Here are the 7 sky-watching events in 2016 you don't want to miss

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Thursday, December 31, 2015
A total solar eclipse is shown in a March 2015 file photo.

One of the most exciting sky-watching events of the year is Tuesday night: The total solar eclipse.

Even though it won't happen over the United States, we'll see be able to see it online.

ABC will have live coverage of the total solar eclipse starting at 8:30 p.m. ET|5:30 p.m. PT.

A total solar eclipse happens when the sun, moon and Earth form a straight line, explain scientists from San Francisco's Exploratorium.

Scientists from the Exploratorium have traveled to the Woleai Atoll in Micronesia, in the western Pacific Ocean, for the live webcast.

And that's only one of the cool sky-watching events happening in 2016. Here are seven of the coolest things happening in the night sky this year, from supermoons to meteor showers to another NASA fly-by, this time with Jupiter.

1. Quadrantid meteor shower, Jan. 3

This annual sky event is known for being the first major meteor shower of the new year. Those who were able to catch the shower saw as many as 50-100 meteors per hour, according to Earth Sky.

2. Five planets seen together, late January

Ask any sky-watching enthusiast and they'll tell you it was pretty cool to see Venus and Saturn as close together as they were on Jan. 9. The real treat comes now that they've drifted apart, however, as they're getting company. Mercury, Mars and Jupiter will also appear in the early morning sky starting around January 20, Earth Sky explains.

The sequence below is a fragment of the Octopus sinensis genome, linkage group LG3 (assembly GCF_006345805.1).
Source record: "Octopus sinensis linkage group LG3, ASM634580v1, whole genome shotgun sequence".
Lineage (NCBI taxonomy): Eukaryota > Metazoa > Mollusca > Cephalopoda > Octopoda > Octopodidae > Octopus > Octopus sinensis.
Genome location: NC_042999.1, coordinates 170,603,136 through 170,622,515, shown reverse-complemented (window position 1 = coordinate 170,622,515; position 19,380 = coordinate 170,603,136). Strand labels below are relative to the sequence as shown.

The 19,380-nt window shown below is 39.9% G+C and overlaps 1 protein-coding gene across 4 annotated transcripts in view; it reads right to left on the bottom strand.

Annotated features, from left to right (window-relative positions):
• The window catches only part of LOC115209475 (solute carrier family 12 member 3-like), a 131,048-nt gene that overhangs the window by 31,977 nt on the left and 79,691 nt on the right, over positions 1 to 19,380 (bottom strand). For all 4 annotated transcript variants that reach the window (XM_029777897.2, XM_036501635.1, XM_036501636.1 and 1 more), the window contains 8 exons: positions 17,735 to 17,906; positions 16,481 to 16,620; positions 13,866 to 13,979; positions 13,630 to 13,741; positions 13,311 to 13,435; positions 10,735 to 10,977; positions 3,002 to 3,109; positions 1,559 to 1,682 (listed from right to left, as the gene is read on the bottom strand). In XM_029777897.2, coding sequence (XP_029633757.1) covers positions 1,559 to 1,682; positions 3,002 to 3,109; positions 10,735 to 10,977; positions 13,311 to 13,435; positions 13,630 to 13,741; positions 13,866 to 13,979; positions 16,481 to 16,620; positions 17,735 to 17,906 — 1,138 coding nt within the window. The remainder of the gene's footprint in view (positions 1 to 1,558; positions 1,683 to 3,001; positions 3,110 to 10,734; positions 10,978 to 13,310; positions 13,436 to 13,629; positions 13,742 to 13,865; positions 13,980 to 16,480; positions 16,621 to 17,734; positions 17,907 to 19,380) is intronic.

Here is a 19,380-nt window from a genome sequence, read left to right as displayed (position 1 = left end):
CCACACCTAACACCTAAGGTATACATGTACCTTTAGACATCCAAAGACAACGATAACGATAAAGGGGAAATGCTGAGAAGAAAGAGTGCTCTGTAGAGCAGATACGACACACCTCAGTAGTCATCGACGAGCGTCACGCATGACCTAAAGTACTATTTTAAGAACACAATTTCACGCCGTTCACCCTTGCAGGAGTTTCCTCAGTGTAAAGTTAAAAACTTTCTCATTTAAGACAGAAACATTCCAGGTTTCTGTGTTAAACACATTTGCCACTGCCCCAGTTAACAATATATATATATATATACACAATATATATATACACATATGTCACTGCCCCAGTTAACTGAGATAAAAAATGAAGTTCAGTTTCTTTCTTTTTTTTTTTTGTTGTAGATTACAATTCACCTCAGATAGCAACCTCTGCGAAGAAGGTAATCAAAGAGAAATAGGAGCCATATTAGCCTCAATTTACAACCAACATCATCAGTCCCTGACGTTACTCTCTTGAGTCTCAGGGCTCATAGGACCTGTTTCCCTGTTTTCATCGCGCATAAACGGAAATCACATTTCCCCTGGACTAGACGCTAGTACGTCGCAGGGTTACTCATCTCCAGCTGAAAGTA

3. Total solar eclipse, March 9

If eclipses are your celestial cup of tea, you might have to put forth a little more effort this year. The only total solar eclipse of the year will not be visible for people in the United States, according to NASA. The good news is you can watch it online.

4. Mercury puts on a show, May 9

The innermost planet in our solar system will be passing in front of the sun for the first time in 10 years in what National Geographic calls the biggest celestial event of 2016. It'll take place over most of the morning for the U.S., but you'll have to make your way to a telescope to catch it, as Mercury is only about 1/150th of the sun's solar disk.

5. NASA spacecraft to fly by Jupiter, July 4 (scheduled)

Think of this event as the sequel to Pluto's close-up. The best quality photos of Jupiter we have are from 1979, according to NASA, but that will change this year. The Juno spacecraft, which was launched in 2011, will pass close enough to capture the giant planet's swirling clouds.

6. Perseid Meteor Shower, August

The Perseid shower, which brings about 50 to 100 meteors per hour, is popular in the Northern Hemisphere for both the good show it puts on and its conjunction with warm weather, according to Earth Sky. Watch for the peak around August 12. And, since a supermoon will occur around the same time as the famed Geminid shower in December this year, it has little competition to be the best meteor shower of 2016.

7. Best supermoon, Nov. 14

Expect supermoons as the year winds down, Earth Sky explains. Supermoons occur when the Earth and moon are close together at a full moon. The closest full moon will be Nov. 14.